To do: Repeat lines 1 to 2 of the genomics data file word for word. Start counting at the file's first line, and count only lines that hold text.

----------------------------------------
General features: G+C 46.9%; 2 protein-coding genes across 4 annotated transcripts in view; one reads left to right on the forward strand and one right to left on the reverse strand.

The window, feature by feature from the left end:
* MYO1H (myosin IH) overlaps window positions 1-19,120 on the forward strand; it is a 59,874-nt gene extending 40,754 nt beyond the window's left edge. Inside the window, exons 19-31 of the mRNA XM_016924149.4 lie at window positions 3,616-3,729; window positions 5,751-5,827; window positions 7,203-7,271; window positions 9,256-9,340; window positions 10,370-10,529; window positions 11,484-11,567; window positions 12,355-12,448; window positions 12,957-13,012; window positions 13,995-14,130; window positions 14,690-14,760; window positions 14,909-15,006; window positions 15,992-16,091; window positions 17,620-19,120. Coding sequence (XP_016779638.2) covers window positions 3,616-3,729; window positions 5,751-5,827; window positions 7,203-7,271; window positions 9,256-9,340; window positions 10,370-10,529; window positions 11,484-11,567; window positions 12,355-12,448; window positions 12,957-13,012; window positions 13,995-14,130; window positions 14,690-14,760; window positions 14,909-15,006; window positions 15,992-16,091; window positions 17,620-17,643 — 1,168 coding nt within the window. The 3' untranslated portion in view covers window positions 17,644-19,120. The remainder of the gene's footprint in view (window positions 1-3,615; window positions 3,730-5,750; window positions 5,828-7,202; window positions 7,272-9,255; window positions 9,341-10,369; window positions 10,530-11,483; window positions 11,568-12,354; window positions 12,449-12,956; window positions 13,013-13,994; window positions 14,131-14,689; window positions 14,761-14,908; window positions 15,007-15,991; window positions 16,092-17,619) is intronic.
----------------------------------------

General features: G+C 46.9%; 2 protein-coding genes across 4 annotated transcripts in view; one reads left to right on the forward strand and one right to left on the reverse strand.

The window, feature by feature from the left end: